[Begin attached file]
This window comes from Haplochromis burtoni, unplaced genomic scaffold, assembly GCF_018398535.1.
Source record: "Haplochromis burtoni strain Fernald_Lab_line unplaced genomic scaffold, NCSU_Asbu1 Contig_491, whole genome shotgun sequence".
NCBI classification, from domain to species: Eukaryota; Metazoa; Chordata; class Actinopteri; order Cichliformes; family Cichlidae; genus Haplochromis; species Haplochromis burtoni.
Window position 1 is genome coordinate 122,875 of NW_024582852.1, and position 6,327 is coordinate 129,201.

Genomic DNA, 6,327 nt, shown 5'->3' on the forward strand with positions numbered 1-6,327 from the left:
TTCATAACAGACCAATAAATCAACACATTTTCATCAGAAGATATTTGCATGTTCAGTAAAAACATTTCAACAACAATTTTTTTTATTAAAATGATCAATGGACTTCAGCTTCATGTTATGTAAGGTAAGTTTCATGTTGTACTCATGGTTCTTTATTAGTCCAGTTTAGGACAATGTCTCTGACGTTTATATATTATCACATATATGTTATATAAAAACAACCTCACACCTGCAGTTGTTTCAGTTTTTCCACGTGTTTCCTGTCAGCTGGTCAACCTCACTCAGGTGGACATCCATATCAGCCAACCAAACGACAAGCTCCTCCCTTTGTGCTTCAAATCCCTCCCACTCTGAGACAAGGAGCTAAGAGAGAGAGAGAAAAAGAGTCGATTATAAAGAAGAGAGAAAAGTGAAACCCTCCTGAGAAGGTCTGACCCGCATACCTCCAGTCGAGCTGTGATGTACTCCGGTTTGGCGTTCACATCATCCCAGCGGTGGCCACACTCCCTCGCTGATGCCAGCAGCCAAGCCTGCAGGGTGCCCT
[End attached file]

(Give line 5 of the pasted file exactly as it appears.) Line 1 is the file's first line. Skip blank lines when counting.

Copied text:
Genomic DNA, 6,327 nt, shown 5'->3' on the forward strand with positions numbered 1-6,327 from the left: